In the 2017 Budget, delivered by the Minister of Finance, it was proposed that additional measures will be considered to circumvent transactions where investors choose to realise their share investments by means of having the shares they hold in a company bought back and characterised as a dividend, while being paid for by means of a new investor subscribing for shares in the same company.
This followed on the back of a similar announcement in 2016, whereafter no two specific countermeasures were introduced.
The primary concern throughout this period being the structuring in and perceived abuse of the local resident company-to-company dividend exemption to facilitate tax neutral disposals of investments, without incurring either dividends tax or capital gains tax.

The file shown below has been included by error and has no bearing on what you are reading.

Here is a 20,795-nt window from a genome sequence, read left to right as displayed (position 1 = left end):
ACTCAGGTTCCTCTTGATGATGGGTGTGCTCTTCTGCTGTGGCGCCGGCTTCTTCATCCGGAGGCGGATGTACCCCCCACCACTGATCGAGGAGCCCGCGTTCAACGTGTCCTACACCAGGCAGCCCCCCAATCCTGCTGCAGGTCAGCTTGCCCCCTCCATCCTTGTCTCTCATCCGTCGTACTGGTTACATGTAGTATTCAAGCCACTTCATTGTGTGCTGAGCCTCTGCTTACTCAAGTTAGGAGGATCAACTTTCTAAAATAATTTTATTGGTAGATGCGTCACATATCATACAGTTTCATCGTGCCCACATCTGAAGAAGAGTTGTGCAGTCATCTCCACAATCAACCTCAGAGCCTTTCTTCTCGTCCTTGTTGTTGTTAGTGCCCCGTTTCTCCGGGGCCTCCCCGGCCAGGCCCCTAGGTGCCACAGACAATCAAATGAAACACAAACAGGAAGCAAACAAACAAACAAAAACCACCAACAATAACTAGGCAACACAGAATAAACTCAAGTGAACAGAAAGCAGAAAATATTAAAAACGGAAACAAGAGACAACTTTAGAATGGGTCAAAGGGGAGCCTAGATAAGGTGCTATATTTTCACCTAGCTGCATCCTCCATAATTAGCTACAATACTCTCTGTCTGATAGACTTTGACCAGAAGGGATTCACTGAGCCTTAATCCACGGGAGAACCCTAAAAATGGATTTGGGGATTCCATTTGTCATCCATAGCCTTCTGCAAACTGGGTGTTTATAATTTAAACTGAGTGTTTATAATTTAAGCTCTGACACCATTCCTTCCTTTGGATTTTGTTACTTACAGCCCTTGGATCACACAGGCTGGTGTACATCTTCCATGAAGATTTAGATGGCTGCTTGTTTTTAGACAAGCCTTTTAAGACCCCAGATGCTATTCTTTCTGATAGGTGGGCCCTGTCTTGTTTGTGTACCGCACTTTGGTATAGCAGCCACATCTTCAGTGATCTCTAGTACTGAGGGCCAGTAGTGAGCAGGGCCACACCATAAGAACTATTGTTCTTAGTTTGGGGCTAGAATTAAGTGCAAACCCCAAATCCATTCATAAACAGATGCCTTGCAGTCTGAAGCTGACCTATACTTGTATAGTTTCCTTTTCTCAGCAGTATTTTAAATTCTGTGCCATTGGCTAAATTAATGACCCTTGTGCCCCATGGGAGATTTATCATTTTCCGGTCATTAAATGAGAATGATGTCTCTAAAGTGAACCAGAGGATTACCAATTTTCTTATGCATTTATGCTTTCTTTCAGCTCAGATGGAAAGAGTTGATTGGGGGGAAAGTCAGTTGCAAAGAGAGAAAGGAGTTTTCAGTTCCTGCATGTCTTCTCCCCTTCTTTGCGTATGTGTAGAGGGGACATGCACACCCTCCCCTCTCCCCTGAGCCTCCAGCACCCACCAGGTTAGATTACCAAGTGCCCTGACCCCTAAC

Further to the above, concern has been raised that the local resident company-to-company dividend exemption additionally presents taxpayers with arbitrage opportunities through dividend stripping.
The arbitrage is achieved through the declaration of extraordinary pre-sale dividends to a resident shareholder, which are exempt from tax.
The effect thereof is to reduce the capital gains proceeds, which would otherwise have arisen upon disposal of the shares. Section 22B and paragraph 43A of the Eighth Schedule were previously introduced into the ITA to mitigate this behaviour and already deem a pre-sale dividend to be as an amount of income or proceeds.
These sections are however subject to…
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Read this article by Donald Fisher-Jeffes and Graeme Viljoen, Directors, Webber Wentzel as well as a host of other topical management articles written by professionals, consultants and academics in the August/September 2017 edition of BusinessBrief.
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